Cutting Balloon Versus Conventional Balloon Angioplasty in Short Femoropopliteal Arterial Stenoses

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To compare midterm results of cutting balloon angioplasty (CBA) to conventional percutaneous transluminal angioplasty (PTA) for the treatment of short femoropopliteal arterial stenosis.


Between February 2004 and June 2006, 84 consecutive patients (49 men; mean age 68.5 years, range 53-89) with a total of 142 focal (<3 cm), calcified femoropopliteal occlusive lesions underwent endovascular treatment via an antegrade approach: 40 patients (67 lesions) were treated with PTA and 44 patients (75 lesions) underwent CBA. Follow-up consisted of clinical examination and color duplex ultrasonography at intervals to 2 years.


All treatments were technically successfully, without any major complication. In 4 (6%) of 67 lesions treated with PTA, a self-expanding stent was implanted due to a flowlimiting dissection; no patient treated with CBA had recoil, dissection, or arterial tears requiring stent placement. In the PTA group, primary and secondary patency rates, respectively, were 91.0% and 95.5% at 6 months, 83.1% and 92.4% at 12 months, and 66.6% and 76.5% at 2 years. In the CBA patients, the primary and secondary patency rates, respectively, were 93.2% and 95.9% at 6 months, 90.4% (p<0.001 versus PTA at same interval) and 94.5% at 12 months, and 79.7% (p<0.001) and 85.6% (p<0.001) at 2 years.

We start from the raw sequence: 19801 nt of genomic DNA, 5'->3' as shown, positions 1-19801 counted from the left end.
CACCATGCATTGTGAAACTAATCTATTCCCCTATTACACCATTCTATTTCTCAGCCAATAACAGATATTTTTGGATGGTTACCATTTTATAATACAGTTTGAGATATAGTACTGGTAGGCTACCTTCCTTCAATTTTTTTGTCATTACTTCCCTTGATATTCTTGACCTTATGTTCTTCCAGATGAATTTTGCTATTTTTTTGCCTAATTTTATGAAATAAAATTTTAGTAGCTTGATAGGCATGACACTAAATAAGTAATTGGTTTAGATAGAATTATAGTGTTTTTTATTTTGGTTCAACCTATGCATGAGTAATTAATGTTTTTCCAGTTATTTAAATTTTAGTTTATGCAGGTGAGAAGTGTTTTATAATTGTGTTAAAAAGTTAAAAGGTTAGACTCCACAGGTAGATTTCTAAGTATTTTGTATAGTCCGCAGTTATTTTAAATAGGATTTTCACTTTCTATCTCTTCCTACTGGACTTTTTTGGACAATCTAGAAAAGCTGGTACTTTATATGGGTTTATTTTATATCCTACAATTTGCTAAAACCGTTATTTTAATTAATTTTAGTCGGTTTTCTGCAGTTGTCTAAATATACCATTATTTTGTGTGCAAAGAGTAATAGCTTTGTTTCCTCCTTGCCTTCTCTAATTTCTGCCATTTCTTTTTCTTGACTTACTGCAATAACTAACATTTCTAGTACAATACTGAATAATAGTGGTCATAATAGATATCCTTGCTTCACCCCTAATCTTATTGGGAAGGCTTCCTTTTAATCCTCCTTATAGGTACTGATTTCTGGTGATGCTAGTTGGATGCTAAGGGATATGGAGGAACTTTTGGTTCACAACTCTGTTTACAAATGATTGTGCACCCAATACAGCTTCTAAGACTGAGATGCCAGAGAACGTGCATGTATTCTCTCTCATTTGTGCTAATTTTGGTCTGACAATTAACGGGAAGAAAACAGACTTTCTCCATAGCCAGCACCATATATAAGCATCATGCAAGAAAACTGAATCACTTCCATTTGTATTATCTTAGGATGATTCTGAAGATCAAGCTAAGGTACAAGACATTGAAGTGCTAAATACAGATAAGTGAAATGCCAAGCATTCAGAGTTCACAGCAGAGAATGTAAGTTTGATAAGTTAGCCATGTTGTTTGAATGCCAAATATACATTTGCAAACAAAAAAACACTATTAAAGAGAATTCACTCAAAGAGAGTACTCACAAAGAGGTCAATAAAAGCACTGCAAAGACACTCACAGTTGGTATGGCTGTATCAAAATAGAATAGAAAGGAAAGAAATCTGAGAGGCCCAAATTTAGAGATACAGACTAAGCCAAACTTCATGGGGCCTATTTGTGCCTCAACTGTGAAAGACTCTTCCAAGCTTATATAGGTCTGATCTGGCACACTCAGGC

CBA seems to be a valuable tool in the endovascular treatment of short femoropopliteal stenotic lesions, achieving better patency at midterm compared to conventional PTA.


J Endovasc Ther 2008;15:283-291

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